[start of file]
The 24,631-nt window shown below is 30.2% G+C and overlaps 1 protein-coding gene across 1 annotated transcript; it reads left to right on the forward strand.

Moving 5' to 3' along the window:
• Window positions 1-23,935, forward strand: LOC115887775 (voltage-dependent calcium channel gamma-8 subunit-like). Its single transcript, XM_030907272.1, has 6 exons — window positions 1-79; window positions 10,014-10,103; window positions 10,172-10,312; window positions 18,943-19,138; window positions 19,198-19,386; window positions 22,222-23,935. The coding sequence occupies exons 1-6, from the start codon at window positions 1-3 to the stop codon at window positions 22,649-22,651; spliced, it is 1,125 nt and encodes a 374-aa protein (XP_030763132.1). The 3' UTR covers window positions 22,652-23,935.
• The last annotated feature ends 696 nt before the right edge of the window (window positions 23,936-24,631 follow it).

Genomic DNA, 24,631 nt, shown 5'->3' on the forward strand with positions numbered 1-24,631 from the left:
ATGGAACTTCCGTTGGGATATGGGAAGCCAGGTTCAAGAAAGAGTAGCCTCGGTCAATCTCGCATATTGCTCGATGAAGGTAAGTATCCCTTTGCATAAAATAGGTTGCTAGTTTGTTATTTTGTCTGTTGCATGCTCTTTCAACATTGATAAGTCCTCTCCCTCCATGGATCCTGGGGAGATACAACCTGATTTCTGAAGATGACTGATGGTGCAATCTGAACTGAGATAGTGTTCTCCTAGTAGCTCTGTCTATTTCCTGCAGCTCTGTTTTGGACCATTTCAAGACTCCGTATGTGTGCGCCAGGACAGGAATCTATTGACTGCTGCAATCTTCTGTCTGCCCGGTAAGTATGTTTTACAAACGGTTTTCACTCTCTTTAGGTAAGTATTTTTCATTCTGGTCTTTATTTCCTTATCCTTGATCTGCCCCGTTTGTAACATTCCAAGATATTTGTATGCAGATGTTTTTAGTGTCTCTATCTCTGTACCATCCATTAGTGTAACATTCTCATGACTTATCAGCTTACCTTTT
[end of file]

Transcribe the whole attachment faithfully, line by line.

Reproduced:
The 24,631-nt window shown below is 30.2% G+C and overlaps 1 protein-coding gene across 1 annotated transcript; it reads left to right on the forward strand.

Moving 5' to 3' along the window:
• Window positions 1-23,935, forward strand: LOC115887775 (voltage-dependent calcium channel gamma-8 subunit-like). Its single transcript, XM_030907272.1, has 6 exons — window positions 1-79; window positions 10,014-10,103; window positions 10,172-10,312; window positions 18,943-19,138; window positions 19,198-19,386; window positions 22,222-23,935. The coding sequence occupies exons 1-6, from the start codon at window positions 1-3 to the stop codon at window positions 22,649-22,651; spliced, it is 1,125 nt and encodes a 374-aa protein (XP_030763132.1). The 3' UTR covers window positions 22,652-23,935.
• The last annotated feature ends 696 nt before the right edge of the window (window positions 23,936-24,631 follow it).

Genomic DNA, 24,631 nt, shown 5'->3' on the forward strand with positions numbered 1-24,631 from the left:
ATGGAACTTCCGTTGGGATATGGGAAGCCAGGTTCAAGAAAGAGTAGCCTCGGTCAATCTCGCATATTGCTCGATGAAGGTAAGTATCCCTTTGCATAAAATAGGTTGCTAGTTTGTTATTTTGTCTGTTGCATGCTCTTTCAACATTGATAAGTCCTCTCCCTCCATGGATCCTGGGGAGATACAACCTGATTTCTGAAGATGACTGATGGTGCAATCTGAACTGAGATAGTGTTCTCCTAGTAGCTCTGTCTATTTCCTGCAGCTCTGTTTTGGACCATTTCAAGACTCCGTATGTGTGCGCCAGGACAGGAATCTATTGACTGCTGCAATCTTCTGTCTGCCCGGTAAGTATGTTTTACAAACGGTTTTCACTCTCTTTAGGTAAGTATTTTTCATTCTGGTCTTTATTTCCTTATCCTTGATCTGCCCCGTTTGTAACATTCCAAGATATTTGTATGCAGATGTTTTTAGTGTCTCTATCTCTGTACCATCCATTAGTGTAACATTCTCATGACTTATCAGCTTACCTTTT